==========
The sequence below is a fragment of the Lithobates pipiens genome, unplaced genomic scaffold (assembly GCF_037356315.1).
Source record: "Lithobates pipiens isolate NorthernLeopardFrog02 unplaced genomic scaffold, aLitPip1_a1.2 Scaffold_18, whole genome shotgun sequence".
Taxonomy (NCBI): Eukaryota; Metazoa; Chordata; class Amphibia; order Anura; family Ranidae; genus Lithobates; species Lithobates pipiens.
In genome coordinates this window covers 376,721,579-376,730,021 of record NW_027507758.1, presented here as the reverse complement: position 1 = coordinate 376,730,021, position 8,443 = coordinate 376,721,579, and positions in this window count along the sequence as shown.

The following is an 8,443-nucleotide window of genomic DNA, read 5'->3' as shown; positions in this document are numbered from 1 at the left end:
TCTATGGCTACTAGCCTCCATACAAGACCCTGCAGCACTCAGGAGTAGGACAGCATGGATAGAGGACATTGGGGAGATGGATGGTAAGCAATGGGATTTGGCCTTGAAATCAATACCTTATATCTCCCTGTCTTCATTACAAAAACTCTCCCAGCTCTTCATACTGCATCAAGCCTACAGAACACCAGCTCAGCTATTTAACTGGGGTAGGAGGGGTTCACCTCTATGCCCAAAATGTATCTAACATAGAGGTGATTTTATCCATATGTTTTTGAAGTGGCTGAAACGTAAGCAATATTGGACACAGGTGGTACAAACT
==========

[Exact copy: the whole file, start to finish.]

The sequence below is a fragment of the Lithobates pipiens genome, unplaced genomic scaffold (assembly GCF_037356315.1).
Source record: "Lithobates pipiens isolate NorthernLeopardFrog02 unplaced genomic scaffold, aLitPip1_a1.2 Scaffold_18, whole genome shotgun sequence".
Taxonomy (NCBI): Eukaryota; Metazoa; Chordata; class Amphibia; order Anura; family Ranidae; genus Lithobates; species Lithobates pipiens.
In genome coordinates this window covers 376,721,579-376,730,021 of record NW_027507758.1, presented here as the reverse complement: position 1 = coordinate 376,730,021, position 8,443 = coordinate 376,721,579, and positions in this window count along the sequence as shown.

The following is an 8,443-nucleotide window of genomic DNA, read 5'->3' as shown; positions in this document are numbered from 1 at the left end:
TCTATGGCTACTAGCCTCCATACAAGACCCTGCAGCACTCAGGAGTAGGACAGCATGGATAGAGGACATTGGGGAGATGGATGGTAAGCAATGGGATTTGGCCTTGAAATCAATACCTTATATCTCCCTGTCTTCATTACAAAAACTCTCCCAGCTCTTCATACTGCATCAAGCCTACAGAACACCAGCTCAGCTATTTAACTGGGGTAGGAGGGGTTCACCTCTATGCCCAAAATGTATCTAACATAGAGGTGATTTTATCCATATGTTTTTGAAGTGGCTGAAACGTAAGCAATATTGGACACAGGTGGTACAAACT